Joe Pettola couldn’t rest until he found out who killed basketball standout T.J. Mathis. Tuesday afternoon he brought good news to Mathis’ parents: He’d solved the case.
Pettola (pictured) has investigated some 100 homicides over 34 years as a New Haven cop. Something about the Mathis case made it different. He couldn’t get it out of his mind. He decided he wouldn’t turn in his badge until he could crack it.
“T.J. was a good kid. He didn’t deserve to die. He wasn’t a player [in the drug game],” Detective Pettola said Tuesday.
One day earlier, on Monday, a judge signed a murder warrant to arrest a 20-year-old West Hills man for allegedly shooting 25-year-old Timothy “T.J.” Mathis to death during a botched robbery inside a Ford Escape parked on South Genesee Street in the West Hills neighborhood around 5 a.m. last Sept. 3. The suspect is already in jail on other charges.
Late Tuesday afternoon Pettola prepared to visit Mathis’ grieving mother and stepfather to give them the details. He’d been waiting months for this day.
Not only did Mathis’ innocence haunt Pettola and make this case unusual. The case was also unusually hard to solve, according to one of his supervisors, Sgt. Tony Reyes. The shooting death occurred with no eyewitnesses around (or at least awake) and no immediately apparent motives or leads. Pettola “was persistent. He worked hard on developing information,” Reyes said.
Mathis’ stepfather, the Rev. Rick Kennedy, said he “thanks God” that Pettola was the lead detective on the case. Since last September the family has heard from the detective several times a week.
“Whenever we called, he answered right away or called right back,” said Kennedy, pastor of Strait Gate Church of God In Christ on Dixwell Avenue. “He was on vacation in Florida and still calling us a couple of times a week letting us know what’s going on. I’m just glad he was that dedicated to it. Hopefully we can get some justice now.”
A Fatal Ride Home
In the first days after the Sept. 3 killing, Pettola didn’t have much promising to report to the family.
He knew the basic outlines of the story leading up to the shooting.
Mathis, a former Hamden High School star basketball guard, attended a party earlier that evening with two buddies at Kudeta restaurant on Temple Street. The buddies were also star high school basketball players, at Hillhouse in New Haven. All three have led straight adult lives and were signed up to play semi-pro ball. The party was hosted by NBA player Ryan Gomes, of Waterbury.
The party was advertised online as the “Ryan Gomes Labor Day Weekend Celebrity Birthday Celebration.” The party promised “300 special invited attendees,” including “current NBA, NFL, & Division I Collegiate Stars” as well as players from Greater Hartford Pro-AM, Hartford’s professional basketball team. Gomes was sponsoring a minor-league basketball team in Connecticut; Mathis had just signed on to play.
The three went to the party in a Ford Escape that had been rented for the team. They got hammered at the party. One of them, Hofstra University player Michael Moore, left around 2 a.m., and got into the front passenger seat, lowered it, leaned back, and fell asleep.
Mathis and the third friend hung out on the sidewalk for an hour with other attendees. Around 3:30 a.m. they too left. The friend drove. Mathis, in the back seat, apparently fell right asleep. At least that’s the way it would later appear in a photo his girlfriend would show Detective Pettola.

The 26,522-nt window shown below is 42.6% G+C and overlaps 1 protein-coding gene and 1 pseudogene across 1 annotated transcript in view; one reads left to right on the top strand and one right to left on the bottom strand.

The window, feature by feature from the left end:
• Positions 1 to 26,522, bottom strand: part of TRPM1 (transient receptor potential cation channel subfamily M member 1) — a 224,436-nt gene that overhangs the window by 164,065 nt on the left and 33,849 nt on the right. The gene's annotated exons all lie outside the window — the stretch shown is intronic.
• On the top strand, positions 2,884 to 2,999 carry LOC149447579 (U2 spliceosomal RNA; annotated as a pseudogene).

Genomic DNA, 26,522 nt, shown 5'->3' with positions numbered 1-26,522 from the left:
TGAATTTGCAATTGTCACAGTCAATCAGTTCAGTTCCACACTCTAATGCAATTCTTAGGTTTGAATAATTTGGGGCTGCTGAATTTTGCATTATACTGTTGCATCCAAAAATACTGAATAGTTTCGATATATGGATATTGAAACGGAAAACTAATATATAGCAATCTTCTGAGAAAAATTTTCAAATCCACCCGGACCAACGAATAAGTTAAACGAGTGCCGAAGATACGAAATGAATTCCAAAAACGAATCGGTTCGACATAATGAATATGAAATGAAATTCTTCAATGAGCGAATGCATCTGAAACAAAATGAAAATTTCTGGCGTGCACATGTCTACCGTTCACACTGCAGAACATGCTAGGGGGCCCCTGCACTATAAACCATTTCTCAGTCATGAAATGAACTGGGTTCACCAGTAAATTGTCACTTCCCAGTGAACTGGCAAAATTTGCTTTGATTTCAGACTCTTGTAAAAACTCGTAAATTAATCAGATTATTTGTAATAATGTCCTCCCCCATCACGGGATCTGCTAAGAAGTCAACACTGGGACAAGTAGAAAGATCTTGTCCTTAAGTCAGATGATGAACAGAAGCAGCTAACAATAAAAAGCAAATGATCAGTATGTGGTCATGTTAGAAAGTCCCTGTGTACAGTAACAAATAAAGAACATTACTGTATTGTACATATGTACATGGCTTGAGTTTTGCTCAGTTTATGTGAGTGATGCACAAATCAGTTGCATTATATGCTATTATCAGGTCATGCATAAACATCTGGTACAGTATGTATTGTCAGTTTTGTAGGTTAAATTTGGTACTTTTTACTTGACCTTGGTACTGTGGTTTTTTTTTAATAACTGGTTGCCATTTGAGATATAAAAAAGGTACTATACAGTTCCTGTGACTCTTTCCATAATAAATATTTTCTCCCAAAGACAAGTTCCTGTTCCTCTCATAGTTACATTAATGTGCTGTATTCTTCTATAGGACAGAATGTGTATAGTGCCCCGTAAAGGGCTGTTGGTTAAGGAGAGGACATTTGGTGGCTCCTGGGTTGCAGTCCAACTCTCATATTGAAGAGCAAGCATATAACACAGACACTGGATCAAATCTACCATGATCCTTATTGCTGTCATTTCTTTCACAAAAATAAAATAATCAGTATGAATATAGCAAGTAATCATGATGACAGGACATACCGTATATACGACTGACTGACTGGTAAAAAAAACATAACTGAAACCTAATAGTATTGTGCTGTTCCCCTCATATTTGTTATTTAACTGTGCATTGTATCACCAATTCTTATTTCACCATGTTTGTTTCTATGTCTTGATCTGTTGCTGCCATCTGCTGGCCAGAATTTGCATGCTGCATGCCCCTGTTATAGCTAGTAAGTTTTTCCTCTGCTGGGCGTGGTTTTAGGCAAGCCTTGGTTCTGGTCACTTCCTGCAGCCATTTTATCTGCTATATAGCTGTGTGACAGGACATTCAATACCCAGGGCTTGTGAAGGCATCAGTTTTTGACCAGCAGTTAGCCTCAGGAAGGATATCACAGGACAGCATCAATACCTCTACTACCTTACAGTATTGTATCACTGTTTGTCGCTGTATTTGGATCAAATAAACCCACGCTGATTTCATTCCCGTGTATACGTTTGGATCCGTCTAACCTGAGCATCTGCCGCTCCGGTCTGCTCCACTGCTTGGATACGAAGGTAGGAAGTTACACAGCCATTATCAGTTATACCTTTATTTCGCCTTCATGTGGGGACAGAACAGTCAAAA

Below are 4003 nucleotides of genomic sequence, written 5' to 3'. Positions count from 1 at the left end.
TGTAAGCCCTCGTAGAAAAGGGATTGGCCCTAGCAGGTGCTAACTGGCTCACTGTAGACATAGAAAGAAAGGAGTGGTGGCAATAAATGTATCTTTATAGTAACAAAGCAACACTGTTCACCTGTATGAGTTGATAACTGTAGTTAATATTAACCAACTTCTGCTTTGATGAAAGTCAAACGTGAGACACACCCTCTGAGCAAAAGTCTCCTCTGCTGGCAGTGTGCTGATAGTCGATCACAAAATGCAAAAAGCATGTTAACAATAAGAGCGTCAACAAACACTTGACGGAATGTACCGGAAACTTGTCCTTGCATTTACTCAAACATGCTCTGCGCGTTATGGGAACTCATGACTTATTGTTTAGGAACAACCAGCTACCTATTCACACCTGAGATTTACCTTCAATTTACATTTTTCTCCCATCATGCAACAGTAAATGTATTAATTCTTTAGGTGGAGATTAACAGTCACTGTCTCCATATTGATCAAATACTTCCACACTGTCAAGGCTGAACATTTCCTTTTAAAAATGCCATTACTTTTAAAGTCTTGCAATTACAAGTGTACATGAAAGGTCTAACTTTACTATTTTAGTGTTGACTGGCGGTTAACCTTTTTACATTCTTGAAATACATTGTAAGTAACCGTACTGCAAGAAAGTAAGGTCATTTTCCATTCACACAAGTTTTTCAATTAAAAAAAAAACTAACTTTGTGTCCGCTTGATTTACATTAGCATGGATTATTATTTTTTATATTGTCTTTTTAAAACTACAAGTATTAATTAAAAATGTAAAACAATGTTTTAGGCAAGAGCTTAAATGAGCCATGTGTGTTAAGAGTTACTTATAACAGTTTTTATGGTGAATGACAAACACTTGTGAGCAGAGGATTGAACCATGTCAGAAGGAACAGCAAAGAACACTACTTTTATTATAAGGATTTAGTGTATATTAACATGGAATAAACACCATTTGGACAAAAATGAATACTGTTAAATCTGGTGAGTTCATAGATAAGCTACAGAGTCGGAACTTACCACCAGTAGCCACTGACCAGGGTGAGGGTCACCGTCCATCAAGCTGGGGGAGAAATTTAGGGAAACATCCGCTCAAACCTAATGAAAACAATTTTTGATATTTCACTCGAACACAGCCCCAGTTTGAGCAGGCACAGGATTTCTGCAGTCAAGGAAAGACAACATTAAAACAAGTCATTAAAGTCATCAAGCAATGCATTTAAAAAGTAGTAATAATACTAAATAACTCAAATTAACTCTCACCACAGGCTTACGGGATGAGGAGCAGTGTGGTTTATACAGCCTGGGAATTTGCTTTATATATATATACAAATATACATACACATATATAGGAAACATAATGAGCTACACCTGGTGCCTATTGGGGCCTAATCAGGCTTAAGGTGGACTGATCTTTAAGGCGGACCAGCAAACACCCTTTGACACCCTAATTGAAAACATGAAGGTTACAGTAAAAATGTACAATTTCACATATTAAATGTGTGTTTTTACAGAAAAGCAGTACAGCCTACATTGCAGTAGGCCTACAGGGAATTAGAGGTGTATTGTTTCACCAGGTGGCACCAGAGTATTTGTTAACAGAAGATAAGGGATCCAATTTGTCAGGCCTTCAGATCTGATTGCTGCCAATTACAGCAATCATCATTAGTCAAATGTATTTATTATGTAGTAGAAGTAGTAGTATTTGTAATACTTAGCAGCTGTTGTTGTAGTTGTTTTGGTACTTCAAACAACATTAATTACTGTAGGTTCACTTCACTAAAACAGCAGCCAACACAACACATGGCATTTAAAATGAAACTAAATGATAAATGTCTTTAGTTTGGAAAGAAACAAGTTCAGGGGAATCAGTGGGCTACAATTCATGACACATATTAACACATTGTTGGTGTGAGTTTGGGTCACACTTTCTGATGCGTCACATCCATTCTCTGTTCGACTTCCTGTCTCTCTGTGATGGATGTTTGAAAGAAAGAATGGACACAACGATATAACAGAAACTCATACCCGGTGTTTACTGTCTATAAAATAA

The driver headed to Valley Street in the West Hills neighborhood, where Mathis had recently moved from his family’s home in Hamden’s Mt. Carmel section to room with the minor-league team’s assistant coach. The driver, drunk, was confused. He turned from East Ramsdell onto South Genesee, in the McConaughy Terrace housing projects, thinking he was turning onto Valley, which is a block away.
The driver pulled up to what he apparently thought was Mathis’ apartment. He parked. Then he, too, apparently fell asleep.
Some time around 5 a.m., two shots rang out from a .22.
Nobody saw the shots. One of the bullets hit T.J. Mathis in the upper left back. The shooter fled. The driver remained asleep. Moore, the front-seat passenger, woke up and jumped out of the car; he ran a block away to Mathis’ apartment. He tried to wake up the assistant coach. He failed. Still drunk, he fell asleep on the back porch. Sunlight awoke him an hour later. This time Moore got the coach’s attention. They drove to the Ford Escape. They found Mathis’ body half in the back seat, half slumped in front. The assistant coach called 911.
Pettola, whose bushy mustache and resemblance to a certain mob-movie hit-man character earned him the nickname “Pickles” from his colleagues, got the call to be lead detective on the case. As he’s done so many times before in his 34 years on the force, he headed out to the murder scene, along with Detective Chris Perrone, with whom he’d work the shooting.
Officers had already taped off the scene and the Bureau of Investigation was already collecting evidence when Pettola and Perrone arrived around 7:20 a.m. Mathis had already been declared dead at the Hospital of St. Raphael. At the scene no immediate promising clues were apparent, not even visible bullet holes.
The detectives went to the hospital, met the family. They returned to the scene, where investigators had found a shell casing in the trunk and a bullet hole in a door.
A woman who lives across the street from the scene reported waking up around 5 a.m. to her baby’s cry. As she changed the baby’s diaper, she heard two pops outside and heard two male voices. “Living in the projects, she said she hears gunshots often. She didn’t think anything of it,” Pettola said she told police.
At the police station, Pettola and Perrone spoke to the two other basketball buddies who had been in the car. They didn’t have much information; they’d both slept through the incident.
At Kudeta, the detectives were told no problems had developed at the party. They got the name of a Hartford-based promoter who’d been there; the promoter had taken video of the evening, had interviewed Mathis and his friends. The detectives reviewed the video; no signs of trouble.
The more they investigated the case, the more Pettola felt committed to Mathis. Pettola, too, had played sports in high school: baseball and football at Cross. (The words “future law enforcement” appear by his picture in the Class of 1970 yearbook.) He played some baseball at Southern Connecticut State University, too, until he left school to work at Marlin Firearms.
And it became quickly clear that unlike so many of the murder victims whose cases he has investigated, Mathis wasn’t looking for or courting trouble. Same with his two buddies.
“We didn’t have a motive. He wasn’t involved in any drugs. He had no record. He was a good good kid. We were baffled; it didn’t make any sense,” Pettola recalled.